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Candle Fire Safety Week 2020: Fire Service shares advice to stay safe Essex County Fire and Rescue Service is sharing safety advice to minimise the risk of candle fires as part of Candle Fire Safety Week (12 - 18 October) and the Fire Kills campaign.

Candle fires result in more than 300 casualties each year, so ECFRS is urging residents to take extra care this autumn and winter. In Essex between July 2019 - July 2020, there were 33 house fires where candles or incense burners were involved, in some cases resulting in homelessness. The main cause for the fires were because candles were too close to flammable surfaces like curtains.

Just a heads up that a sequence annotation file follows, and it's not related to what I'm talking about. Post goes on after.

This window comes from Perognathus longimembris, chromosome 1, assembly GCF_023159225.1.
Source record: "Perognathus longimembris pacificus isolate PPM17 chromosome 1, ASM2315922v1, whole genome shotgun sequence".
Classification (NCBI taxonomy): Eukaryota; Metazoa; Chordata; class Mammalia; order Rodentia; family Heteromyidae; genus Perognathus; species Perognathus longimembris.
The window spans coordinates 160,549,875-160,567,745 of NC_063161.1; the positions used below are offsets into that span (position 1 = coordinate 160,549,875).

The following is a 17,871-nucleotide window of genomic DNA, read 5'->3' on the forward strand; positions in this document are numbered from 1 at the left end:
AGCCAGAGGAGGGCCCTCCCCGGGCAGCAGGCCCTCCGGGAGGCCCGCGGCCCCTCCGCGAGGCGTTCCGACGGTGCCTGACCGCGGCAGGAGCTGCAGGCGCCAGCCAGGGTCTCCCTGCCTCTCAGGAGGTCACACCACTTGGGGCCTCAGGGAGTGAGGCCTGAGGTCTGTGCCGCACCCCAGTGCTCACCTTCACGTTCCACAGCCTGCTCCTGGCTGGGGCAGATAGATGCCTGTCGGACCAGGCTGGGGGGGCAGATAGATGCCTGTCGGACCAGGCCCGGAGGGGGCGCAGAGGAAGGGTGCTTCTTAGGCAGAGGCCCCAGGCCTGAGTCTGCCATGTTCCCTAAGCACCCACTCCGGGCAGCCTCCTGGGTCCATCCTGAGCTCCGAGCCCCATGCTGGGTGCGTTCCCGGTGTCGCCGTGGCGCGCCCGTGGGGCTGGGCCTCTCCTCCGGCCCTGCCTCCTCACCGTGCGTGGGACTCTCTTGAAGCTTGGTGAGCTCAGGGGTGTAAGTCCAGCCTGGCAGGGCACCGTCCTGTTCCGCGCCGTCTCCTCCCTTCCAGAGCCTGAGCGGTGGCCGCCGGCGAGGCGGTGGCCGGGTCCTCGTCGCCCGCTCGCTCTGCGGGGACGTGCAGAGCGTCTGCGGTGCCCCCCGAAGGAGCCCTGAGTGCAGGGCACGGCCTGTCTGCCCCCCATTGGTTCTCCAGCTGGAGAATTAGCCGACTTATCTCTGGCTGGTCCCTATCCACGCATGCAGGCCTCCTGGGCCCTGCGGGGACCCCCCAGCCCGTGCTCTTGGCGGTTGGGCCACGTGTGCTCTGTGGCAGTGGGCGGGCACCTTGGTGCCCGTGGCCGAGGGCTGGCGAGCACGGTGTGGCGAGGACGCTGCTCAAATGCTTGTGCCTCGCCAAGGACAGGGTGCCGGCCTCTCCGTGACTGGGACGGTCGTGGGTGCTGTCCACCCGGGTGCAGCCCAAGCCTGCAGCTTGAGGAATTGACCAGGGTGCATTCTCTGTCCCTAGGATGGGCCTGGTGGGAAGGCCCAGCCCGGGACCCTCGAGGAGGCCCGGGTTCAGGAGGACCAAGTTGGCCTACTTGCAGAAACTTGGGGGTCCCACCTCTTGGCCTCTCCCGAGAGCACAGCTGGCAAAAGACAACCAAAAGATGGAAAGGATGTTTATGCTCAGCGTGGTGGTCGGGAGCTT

Will Newman, Head of Prevention at Essex County Fire and Rescue Service said: 

“Candles in the autumn and winter can make our homes feel warmer, snug and cosy. But it is important to remember that candles are an open flame that can cause devastation if left unattended or near flammable surfaces, this is why I’m recommending that residents make changes this year. 

“We are urging people to remove the risk by swapping your wax candles for ‘flameless candles’.  Flameless candles, sometimes called LED, battery operated, or electric candles have many advantages. As the first line of defence, and to keep you and your family safe it is essential that you have working smoke alarms on every floor of your home, that are frequently tested. Smoke alarms give you an early warning sign to fire, so you have time to get out of the house, stay out and call 999 for the Fire Service.” 

If you do choose to use wax candles at home, please always follow our advice to help keep you and your family safe: